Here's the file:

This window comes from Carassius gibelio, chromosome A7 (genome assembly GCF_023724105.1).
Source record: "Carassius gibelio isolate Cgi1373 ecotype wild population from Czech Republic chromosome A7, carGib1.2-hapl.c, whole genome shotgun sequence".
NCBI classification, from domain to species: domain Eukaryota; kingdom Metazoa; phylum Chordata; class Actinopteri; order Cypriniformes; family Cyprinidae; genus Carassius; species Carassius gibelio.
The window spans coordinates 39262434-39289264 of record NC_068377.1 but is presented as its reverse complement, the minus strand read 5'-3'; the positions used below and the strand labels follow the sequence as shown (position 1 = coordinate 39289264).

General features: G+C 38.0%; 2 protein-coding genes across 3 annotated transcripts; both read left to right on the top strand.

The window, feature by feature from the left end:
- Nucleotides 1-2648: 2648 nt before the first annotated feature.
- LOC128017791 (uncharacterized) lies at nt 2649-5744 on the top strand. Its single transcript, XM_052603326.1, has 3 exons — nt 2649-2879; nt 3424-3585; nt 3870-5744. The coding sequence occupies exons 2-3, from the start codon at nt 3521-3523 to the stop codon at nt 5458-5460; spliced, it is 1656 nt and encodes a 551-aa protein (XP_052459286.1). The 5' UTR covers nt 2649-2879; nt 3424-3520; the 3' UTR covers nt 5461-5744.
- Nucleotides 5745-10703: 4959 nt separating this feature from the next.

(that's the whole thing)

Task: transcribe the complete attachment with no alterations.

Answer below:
This window comes from Carassius gibelio, chromosome A7 (genome assembly GCF_023724105.1).
Source record: "Carassius gibelio isolate Cgi1373 ecotype wild population from Czech Republic chromosome A7, carGib1.2-hapl.c, whole genome shotgun sequence".
NCBI classification, from domain to species: domain Eukaryota; kingdom Metazoa; phylum Chordata; class Actinopteri; order Cypriniformes; family Cyprinidae; genus Carassius; species Carassius gibelio.
The window spans coordinates 39262434-39289264 of record NC_068377.1 but is presented as its reverse complement, the minus strand read 5'-3'; the positions used below and the strand labels follow the sequence as shown (position 1 = coordinate 39289264).

General features: G+C 38.0%; 2 protein-coding genes across 3 annotated transcripts; both read left to right on the top strand.

The window, feature by feature from the left end:
- Nucleotides 1-2648: 2648 nt before the first annotated feature.
- LOC128017791 (uncharacterized) lies at nt 2649-5744 on the top strand. Its single transcript, XM_052603326.1, has 3 exons — nt 2649-2879; nt 3424-3585; nt 3870-5744. The coding sequence occupies exons 2-3, from the start codon at nt 3521-3523 to the stop codon at nt 5458-5460; spliced, it is 1656 nt and encodes a 551-aa protein (XP_052459286.1). The 5' UTR covers nt 2649-2879; nt 3424-3520; the 3' UTR covers nt 5461-5744.
- Nucleotides 5745-10703: 4959 nt separating this feature from the next.